Off on a technicality, actually.

Technical details. When it comes to the law, technicalities are food for lawyers. Technicalities are the stuff precedents are made of. So when the Attorney-General, the highest lawyer in the land, is found to have broken the law (one of her own) on a technicality, we must all understand that it was a genuine mistake, and that these things happen and that intent, mens rea must guide those who judge.

Well, that is how it is supposed to go. Some years ago I had an auto accident (no other vehicle was involved) and was required by the police to produce my documents, which I duly did. Not a problem, for I am by intent, a law abiding citizen. Except that, somewhere, in the chain of bureaucracy leading from the desk clerk at my local police station, to the DVLC in Swansea, someone had not spelled my name correctly. I learned, by way of a summons, that I was to attend court, some hundred miles away, to explain why I did not possess a Driver's Licence.

This is where I found that the burden of proof fell to me to convince several petty clerks - faceless, emotionless, morally neutral and possibly brain-dead clerks, that I did indeed possess a Full driving licence and had done for many years. This is the point at which the law falls into assdom. It is the point at which normal ordinary and particularly middle class white people become an easy target for box tickers and quota fillers.

A good point, along with anecdotal evidence appears in The Times, where Melanie Reid says,

Overregulation has transferred to us the onus to behave like office clerks in every facet of our own lives, or suffer the consequences. It has trapped ordinary, responsible people and businesses in a web of pseudo-offending. From the authorities, there is no leeway, no slack to cut, no discretion, no room for commonsense, no amnesty; because Lady Scotland and her like have deliberately managed such things out of the system. Honestly, is it any wonder we are gleeful?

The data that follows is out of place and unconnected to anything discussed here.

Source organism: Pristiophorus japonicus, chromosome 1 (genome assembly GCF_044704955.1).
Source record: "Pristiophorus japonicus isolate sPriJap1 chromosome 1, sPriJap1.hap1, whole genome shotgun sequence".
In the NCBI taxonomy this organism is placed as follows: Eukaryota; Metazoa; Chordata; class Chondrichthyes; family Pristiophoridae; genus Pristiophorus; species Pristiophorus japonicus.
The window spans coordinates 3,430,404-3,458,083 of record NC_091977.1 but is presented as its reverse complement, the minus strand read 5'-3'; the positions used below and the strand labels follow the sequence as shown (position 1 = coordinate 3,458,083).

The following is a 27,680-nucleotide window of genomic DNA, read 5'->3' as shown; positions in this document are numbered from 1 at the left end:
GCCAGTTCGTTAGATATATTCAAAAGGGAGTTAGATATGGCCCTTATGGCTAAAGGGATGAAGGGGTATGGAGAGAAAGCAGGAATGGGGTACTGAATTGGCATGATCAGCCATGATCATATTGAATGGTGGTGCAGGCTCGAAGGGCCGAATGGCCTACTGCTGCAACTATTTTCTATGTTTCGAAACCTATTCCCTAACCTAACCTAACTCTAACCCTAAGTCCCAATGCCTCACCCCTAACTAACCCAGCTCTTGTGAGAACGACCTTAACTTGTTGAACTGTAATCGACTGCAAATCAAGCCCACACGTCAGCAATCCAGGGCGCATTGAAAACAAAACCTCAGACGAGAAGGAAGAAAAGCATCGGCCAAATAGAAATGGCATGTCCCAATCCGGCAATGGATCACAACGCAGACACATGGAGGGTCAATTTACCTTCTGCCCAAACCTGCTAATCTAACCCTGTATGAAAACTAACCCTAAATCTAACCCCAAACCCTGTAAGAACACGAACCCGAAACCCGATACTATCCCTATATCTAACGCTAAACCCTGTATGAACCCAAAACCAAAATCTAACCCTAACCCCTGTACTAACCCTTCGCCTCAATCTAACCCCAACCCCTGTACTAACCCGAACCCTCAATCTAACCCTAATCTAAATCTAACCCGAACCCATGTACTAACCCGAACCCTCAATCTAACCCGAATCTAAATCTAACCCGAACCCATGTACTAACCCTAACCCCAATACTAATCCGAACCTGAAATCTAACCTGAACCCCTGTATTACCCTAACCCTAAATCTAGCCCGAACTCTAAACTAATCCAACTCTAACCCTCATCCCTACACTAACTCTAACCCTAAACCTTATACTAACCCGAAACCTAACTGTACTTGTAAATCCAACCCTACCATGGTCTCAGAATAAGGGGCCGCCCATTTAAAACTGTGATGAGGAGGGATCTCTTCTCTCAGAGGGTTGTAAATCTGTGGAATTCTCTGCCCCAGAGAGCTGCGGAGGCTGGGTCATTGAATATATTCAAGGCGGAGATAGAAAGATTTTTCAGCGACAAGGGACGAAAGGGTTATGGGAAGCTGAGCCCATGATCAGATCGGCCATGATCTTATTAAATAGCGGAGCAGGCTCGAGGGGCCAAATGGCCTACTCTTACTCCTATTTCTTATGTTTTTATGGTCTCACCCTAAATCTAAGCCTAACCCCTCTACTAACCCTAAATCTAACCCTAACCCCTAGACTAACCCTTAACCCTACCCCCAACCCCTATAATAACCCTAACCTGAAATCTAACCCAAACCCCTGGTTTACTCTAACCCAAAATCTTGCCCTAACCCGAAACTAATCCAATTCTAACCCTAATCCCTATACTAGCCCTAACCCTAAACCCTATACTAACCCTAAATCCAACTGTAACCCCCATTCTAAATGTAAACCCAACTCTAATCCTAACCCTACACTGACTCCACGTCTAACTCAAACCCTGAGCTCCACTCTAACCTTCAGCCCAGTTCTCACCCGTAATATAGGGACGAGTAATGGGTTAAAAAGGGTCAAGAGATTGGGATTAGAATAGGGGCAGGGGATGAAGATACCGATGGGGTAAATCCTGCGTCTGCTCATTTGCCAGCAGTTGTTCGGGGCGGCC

Quite. Baroness Scotland is a victim of her own willingness to criminalise the middle classes. Serves the stupid woman right. The only sad thing is, £5,000 to someone who is already overpaid and who has fiddled her expenses to the limit, the sting is nothing like as bad as it should be. My only long-term joy in this is that she wont be in government in a year's time; gone with all the other shysters and fiddlers and unelected megalomaniacs.

1 comment:

banned said...

The stingey cow only paid her illegal maid £6 an hour.

Mandelbum says that she does not deserve to be sacked just because she " failed to keep copies of the papers she had seen ". Try using that excuse if you are a jobbing plumber, electrician, private hire taxi driver, glazier or any of many trades who are expected to keep records of their work for years.